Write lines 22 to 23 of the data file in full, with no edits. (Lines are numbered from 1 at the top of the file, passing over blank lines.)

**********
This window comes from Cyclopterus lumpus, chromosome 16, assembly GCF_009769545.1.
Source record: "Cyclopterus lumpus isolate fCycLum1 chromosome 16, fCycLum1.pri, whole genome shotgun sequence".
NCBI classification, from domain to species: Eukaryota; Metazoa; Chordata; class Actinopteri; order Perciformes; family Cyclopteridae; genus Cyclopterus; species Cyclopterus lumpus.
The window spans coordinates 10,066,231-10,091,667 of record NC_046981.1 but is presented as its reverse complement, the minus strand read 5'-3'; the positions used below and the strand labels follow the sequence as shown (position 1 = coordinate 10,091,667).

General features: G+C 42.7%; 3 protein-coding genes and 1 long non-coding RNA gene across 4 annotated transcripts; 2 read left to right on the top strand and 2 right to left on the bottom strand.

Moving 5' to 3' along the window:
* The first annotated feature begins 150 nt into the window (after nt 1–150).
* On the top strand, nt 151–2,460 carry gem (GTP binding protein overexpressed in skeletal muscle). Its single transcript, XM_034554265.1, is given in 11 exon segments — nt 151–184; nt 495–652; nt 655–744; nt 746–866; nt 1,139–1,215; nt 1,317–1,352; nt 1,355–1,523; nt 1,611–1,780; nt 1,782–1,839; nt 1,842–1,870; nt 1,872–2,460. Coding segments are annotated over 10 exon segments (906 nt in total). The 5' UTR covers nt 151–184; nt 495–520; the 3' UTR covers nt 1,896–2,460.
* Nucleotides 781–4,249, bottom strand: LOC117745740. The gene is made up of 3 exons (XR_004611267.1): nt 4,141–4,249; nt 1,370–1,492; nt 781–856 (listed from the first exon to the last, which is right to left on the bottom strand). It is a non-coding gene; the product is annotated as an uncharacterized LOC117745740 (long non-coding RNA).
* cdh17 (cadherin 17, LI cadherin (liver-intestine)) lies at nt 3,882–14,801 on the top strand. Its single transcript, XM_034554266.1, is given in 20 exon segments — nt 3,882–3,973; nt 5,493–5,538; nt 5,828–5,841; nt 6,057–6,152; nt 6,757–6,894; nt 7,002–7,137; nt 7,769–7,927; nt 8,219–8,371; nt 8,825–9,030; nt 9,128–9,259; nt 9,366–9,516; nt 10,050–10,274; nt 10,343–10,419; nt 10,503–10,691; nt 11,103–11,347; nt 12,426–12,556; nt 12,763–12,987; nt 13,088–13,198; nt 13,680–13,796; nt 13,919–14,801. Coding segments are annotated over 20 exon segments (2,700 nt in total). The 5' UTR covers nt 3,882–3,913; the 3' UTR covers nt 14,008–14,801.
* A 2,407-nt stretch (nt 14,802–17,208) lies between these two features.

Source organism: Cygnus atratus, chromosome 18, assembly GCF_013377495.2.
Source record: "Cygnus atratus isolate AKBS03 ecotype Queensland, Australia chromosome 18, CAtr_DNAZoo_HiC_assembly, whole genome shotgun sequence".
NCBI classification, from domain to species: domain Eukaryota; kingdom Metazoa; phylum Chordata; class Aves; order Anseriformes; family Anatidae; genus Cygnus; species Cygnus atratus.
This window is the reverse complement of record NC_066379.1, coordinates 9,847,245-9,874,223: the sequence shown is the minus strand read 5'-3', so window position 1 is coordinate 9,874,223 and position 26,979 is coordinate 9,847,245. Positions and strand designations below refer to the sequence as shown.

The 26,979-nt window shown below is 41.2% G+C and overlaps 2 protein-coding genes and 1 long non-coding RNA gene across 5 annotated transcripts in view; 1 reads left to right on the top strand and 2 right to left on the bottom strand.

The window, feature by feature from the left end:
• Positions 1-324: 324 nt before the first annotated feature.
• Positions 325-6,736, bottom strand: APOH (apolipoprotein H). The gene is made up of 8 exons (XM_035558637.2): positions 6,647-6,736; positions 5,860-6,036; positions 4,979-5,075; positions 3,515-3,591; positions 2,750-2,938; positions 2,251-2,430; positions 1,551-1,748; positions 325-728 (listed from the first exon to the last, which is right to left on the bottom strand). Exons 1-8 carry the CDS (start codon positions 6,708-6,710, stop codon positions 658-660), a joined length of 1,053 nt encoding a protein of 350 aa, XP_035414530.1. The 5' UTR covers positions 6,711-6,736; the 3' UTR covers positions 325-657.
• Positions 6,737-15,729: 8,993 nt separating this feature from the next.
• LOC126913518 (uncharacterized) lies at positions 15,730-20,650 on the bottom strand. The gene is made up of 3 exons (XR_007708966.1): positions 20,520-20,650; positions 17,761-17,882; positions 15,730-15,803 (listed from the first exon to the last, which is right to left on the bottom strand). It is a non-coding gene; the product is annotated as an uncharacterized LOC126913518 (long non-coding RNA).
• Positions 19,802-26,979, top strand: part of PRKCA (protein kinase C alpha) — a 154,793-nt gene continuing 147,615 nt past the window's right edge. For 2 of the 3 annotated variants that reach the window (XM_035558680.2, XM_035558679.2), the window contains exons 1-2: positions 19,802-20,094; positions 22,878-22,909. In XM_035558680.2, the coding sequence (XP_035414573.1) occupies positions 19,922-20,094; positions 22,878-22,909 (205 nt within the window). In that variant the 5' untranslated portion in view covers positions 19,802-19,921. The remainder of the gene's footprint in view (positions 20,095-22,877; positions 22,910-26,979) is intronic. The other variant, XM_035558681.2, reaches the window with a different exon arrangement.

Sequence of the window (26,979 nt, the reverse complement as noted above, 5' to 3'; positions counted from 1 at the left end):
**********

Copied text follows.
• Positions 19,802-26,979, top strand: part of PRKCA (protein kinase C alpha) — a 154,793-nt gene continuing 147,615 nt past the window's right edge. For 2 of the 3 annotated variants that reach the window (XM_035558680.2, XM_035558679.2), the window contains exons 1-2: positions 19,802-20,094; positions 22,878-22,909. In XM_035558680.2, the coding sequence (XP_035414573.1) occupies positions 19,922-20,094; positions 22,878-22,909 (205 nt within the window). In that variant the 5' untranslated portion in view covers positions 19,802-19,921. The remainder of the gene's footprint in view (positions 20,095-22,877; positions 22,910-26,979) is intronic. The other variant, XM_035558681.2, reaches the window with a different exon arrangement.

Sequence of the window (26,979 nt, the reverse complement as noted above, 5' to 3'; positions counted from 1 at the left end):